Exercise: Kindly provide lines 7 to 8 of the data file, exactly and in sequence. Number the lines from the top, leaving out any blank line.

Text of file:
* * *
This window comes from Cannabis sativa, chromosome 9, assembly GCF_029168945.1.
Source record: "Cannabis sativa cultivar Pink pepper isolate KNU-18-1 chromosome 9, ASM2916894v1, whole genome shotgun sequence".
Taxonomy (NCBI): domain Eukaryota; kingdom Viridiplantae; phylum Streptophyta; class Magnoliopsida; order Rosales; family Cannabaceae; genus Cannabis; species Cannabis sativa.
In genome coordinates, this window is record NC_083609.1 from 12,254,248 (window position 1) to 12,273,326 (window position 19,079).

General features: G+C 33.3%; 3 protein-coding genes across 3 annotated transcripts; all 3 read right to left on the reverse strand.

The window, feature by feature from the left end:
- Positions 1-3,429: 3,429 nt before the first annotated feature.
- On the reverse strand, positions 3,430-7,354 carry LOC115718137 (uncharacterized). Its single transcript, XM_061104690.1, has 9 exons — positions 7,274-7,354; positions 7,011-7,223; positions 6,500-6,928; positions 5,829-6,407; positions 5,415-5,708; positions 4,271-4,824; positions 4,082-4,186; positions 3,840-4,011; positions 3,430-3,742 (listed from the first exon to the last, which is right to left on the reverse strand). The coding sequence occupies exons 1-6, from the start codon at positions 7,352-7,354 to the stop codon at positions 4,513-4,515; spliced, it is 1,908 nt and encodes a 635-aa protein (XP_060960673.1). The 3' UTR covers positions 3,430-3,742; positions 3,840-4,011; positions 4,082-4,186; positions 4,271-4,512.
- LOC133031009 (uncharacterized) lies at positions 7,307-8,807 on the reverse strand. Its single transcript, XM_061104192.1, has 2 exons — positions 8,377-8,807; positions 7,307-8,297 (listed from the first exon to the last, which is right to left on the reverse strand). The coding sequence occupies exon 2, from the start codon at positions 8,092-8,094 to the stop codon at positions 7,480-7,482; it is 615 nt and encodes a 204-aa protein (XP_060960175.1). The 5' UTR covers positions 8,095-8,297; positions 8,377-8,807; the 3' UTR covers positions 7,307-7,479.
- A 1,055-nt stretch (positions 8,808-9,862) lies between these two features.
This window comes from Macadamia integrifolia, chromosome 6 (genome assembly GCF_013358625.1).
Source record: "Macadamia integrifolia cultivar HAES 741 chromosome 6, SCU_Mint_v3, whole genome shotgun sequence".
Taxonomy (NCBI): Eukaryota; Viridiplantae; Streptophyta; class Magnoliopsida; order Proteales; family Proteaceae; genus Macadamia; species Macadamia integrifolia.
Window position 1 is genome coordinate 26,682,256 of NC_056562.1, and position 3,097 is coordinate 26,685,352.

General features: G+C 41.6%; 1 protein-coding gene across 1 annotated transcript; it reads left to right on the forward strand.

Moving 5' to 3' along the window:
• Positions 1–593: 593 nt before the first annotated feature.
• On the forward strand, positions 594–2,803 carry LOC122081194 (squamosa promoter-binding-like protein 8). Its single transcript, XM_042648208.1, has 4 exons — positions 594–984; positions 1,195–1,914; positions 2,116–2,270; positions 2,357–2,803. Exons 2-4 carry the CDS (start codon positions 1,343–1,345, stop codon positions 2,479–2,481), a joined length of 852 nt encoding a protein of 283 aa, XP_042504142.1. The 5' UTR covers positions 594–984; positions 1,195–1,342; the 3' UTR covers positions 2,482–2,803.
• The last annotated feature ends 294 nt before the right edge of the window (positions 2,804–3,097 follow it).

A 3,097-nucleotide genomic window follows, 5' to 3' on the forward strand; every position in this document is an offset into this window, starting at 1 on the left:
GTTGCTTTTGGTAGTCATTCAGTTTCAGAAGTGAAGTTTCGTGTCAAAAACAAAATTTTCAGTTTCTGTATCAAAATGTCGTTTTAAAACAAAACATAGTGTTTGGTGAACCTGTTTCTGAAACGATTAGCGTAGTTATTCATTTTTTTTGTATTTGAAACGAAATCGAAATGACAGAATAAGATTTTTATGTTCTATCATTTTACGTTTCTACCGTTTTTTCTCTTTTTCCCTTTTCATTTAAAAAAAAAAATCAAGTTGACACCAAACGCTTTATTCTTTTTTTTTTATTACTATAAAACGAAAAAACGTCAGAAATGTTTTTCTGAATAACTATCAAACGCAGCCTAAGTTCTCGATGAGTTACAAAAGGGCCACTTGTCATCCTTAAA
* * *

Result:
- Positions 1-3,429: 3,429 nt before the first annotated feature.
- On the reverse strand, positions 3,430-7,354 carry LOC115718137 (uncharacterized). Its single transcript, XM_061104690.1, has 9 exons — positions 7,274-7,354; positions 7,011-7,223; positions 6,500-6,928; positions 5,829-6,407; positions 5,415-5,708; positions 4,271-4,824; positions 4,082-4,186; positions 3,840-4,011; positions 3,430-3,742 (listed from the first exon to the last, which is right to left on the reverse strand). The coding sequence occupies exons 1-6, from the start codon at positions 7,352-7,354 to the stop codon at positions 4,513-4,515; spliced, it is 1,908 nt and encodes a 635-aa protein (XP_060960673.1). The 3' UTR covers positions 3,430-3,742; positions 3,840-4,011; positions 4,082-4,186; positions 4,271-4,512.